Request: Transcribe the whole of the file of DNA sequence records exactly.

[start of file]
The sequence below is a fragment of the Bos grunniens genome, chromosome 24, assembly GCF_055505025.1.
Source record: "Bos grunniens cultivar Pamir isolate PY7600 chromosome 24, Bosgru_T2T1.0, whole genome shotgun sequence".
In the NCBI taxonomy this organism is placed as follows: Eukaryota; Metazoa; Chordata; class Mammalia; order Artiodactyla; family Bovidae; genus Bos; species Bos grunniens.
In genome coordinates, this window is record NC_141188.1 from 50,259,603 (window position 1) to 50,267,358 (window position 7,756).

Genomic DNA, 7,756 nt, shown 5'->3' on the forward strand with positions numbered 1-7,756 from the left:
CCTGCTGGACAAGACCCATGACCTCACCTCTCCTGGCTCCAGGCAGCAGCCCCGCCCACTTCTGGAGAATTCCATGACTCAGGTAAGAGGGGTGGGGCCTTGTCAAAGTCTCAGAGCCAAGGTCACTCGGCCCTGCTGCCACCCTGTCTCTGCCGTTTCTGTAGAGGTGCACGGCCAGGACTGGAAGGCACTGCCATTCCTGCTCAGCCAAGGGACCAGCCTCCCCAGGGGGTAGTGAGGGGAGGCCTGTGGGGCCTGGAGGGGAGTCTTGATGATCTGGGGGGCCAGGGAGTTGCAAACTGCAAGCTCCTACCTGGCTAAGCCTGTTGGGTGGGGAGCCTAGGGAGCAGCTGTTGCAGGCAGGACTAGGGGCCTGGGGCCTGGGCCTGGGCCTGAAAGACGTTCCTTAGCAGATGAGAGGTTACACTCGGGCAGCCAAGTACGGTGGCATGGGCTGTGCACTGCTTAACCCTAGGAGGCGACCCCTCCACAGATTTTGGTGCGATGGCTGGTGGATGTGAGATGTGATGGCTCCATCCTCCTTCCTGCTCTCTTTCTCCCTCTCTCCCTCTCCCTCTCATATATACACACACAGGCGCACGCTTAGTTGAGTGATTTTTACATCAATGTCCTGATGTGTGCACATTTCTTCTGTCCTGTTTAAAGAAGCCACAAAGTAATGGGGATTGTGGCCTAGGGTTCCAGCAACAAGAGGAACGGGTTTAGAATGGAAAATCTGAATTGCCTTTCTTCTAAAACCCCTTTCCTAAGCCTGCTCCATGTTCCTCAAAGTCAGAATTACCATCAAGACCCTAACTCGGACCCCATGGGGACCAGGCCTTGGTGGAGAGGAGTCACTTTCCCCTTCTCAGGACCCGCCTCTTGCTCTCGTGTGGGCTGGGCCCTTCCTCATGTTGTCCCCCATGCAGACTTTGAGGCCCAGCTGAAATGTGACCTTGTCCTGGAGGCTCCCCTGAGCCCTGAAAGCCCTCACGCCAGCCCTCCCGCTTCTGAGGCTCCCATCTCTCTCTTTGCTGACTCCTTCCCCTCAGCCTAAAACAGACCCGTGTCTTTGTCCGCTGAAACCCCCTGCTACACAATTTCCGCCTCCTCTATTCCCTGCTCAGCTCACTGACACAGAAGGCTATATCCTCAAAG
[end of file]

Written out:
The sequence below is a fragment of the Bos grunniens genome, chromosome 24, assembly GCF_055505025.1.
Source record: "Bos grunniens cultivar Pamir isolate PY7600 chromosome 24, Bosgru_T2T1.0, whole genome shotgun sequence".
In the NCBI taxonomy this organism is placed as follows: Eukaryota; Metazoa; Chordata; class Mammalia; order Artiodactyla; family Bovidae; genus Bos; species Bos grunniens.
In genome coordinates, this window is record NC_141188.1 from 50,259,603 (window position 1) to 50,267,358 (window position 7,756).

Genomic DNA, 7,756 nt, shown 5'->3' on the forward strand with positions numbered 1-7,756 from the left:
CCTGCTGGACAAGACCCATGACCTCACCTCTCCTGGCTCCAGGCAGCAGCCCCGCCCACTTCTGGAGAATTCCATGACTCAGGTAAGAGGGGTGGGGCCTTGTCAAAGTCTCAGAGCCAAGGTCACTCGGCCCTGCTGCCACCCTGTCTCTGCCGTTTCTGTAGAGGTGCACGGCCAGGACTGGAAGGCACTGCCATTCCTGCTCAGCCAAGGGACCAGCCTCCCCAGGGGGTAGTGAGGGGAGGCCTGTGGGGCCTGGAGGGGAGTCTTGATGATCTGGGGGGCCAGGGAGTTGCAAACTGCAAGCTCCTACCTGGCTAAGCCTGTTGGGTGGGGAGCCTAGGGAGCAGCTGTTGCAGGCAGGACTAGGGGCCTGGGGCCTGGGCCTGGGCCTGAAAGACGTTCCTTAGCAGATGAGAGGTTACACTCGGGCAGCCAAGTACGGTGGCATGGGCTGTGCACTGCTTAACCCTAGGAGGCGACCCCTCCACAGATTTTGGTGCGATGGCTGGTGGATGTGAGATGTGATGGCTCCATCCTCCTTCCTGCTCTCTTTCTCCCTCTCTCCCTCTCCCTCTCATATATACACACACAGGCGCACGCTTAGTTGAGTGATTTTTACATCAATGTCCTGATGTGTGCACATTTCTTCTGTCCTGTTTAAAGAAGCCACAAAGTAATGGGGATTGTGGCCTAGGGTTCCAGCAACAAGAGGAACGGGTTTAGAATGGAAAATCTGAATTGCCTTTCTTCTAAAACCCCTTTCCTAAGCCTGCTCCATGTTCCTCAAAGTCAGAATTACCATCAAGACCCTAACTCGGACCCCATGGGGACCAGGCCTTGGTGGAGAGGAGTCACTTTCCCCTTCTCAGGACCCGCCTCTTGCTCTCGTGTGGGCTGGGCCCTTCCTCATGTTGTCCCCCATGCAGACTTTGAGGCCCAGCTGAAATGTGACCTTGTCCTGGAGGCTCCCCTGAGCCCTGAAAGCCCTCACGCCAGCCCTCCCGCTTCTGAGGCTCCCATCTCTCTCTTTGCTGACTCCTTCCCCTCAGCCTAAAACAGACCCGTGTCTTTGTCCGCTGAAACCCCCTGCTACACAATTTCCGCCTCCTCTATTCCCTGCTCAGCTCACTGACACAGAAGGCTATATCCTCAAAG